The Harford County Council seems to be trying to kill a controversial landfill project with legislation, but won't admit it.
The council held a public hearing last night on a bill that would establish zoning restrictions for rubble landfills, which accept discarded tree stumps, broken concrete and other construction debris.
Most of the more than 200 people who attended the hearing indicated support for the bill. But local contractors, builders and others said they opposed the measure, because it would prevent any more rubble landfills from being established and would force them to haul the waste elsewhere at high cost.
The bill is sponsored by all seven council members. Its obvious target would seem to be the proposed Gravel Hill rubble landfill near Havre de Grace, although council members claim otherwise.
When asked whether the bill does, in fact, target the Gravel Hill project, Councilman Robert Wagner, R-District E, said it "shouldn't be seen that way."
But James D. Vannoy, a council aide who drafted the bill, said he was told it should be emergency legislation so it could take effect upon passage and be on the books before state environmental officials grant a permit for Gravel Hill.
Council members say they will wait at least until next week to act on the bill, partly because County Executive Eileen M. Rehrmann wants to propose amendments. She has expressed concerns that the bill would not hold up to a legal challenge.
The bill would also affect another rubble landfill planned on Fort Hoyle Road in Joppa. Among other things, it would require landfill sites to be at least 100 acres.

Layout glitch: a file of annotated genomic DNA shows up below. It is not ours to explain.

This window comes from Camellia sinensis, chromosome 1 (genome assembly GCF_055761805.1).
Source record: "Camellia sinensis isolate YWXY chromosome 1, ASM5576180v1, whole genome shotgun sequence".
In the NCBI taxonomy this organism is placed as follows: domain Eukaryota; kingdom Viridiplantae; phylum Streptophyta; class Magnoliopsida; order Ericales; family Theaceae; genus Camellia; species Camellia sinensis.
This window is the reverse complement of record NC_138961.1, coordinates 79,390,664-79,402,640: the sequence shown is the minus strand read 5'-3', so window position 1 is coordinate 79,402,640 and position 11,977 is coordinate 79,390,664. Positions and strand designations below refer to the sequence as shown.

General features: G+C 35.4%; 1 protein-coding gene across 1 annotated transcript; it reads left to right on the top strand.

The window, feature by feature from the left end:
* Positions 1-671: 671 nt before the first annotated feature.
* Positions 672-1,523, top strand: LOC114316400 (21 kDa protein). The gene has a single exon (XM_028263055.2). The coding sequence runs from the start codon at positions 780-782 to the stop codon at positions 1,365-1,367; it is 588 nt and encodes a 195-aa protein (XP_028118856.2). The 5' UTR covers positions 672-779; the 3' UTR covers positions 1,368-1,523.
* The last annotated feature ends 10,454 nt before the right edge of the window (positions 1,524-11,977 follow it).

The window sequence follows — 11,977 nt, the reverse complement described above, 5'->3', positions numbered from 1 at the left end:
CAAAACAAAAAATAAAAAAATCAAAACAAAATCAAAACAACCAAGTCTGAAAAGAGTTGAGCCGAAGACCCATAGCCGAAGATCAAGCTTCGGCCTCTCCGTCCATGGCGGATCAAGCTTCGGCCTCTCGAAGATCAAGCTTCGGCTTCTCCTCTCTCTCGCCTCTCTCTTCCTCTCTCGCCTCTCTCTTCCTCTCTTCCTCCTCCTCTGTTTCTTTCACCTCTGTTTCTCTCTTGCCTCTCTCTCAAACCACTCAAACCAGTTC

The Gravel Hill site is 55 acres. The Fort Hoyle Road site is 79 acres.
Other provisions call for fencing and screening; no waste to be buried within 1,000 feet of residential, institutional or industrial buildings; restrictions on the height of landfills; and provisions for cleaning the wheels of trucks depositing waste.
The bill also calls for operators to show a need for a landfill in the area where it would be located and that there be no "negative" effects on the environment.
The Gravel Hill site has been the subject of controversy for nearly two years, mainly because residents around the site fear it would affect the water table and lower property values. The controversy helped unseat two local politicians last fall: then-County Councilman John W. Schafer, whose son, Richard D. Schafer, is president of the company organizing the project, and then-Del. William H. Cox Jr., who backed a loan for the younger Schafer's company and was accused of trying to persuade state officials to sanction the project.
Richard Schafer's company, Maryland Reclamation Associates, originally received council approval. Several months later, the council reversed its decision. Maryland Reclamation sued in Harford County Circuit Court and won. The council has appealed the case to the state Court of Special Appeals.
Richard Schafer, who attended last night's hearing, declined comment on the bill, citing the pending litigation.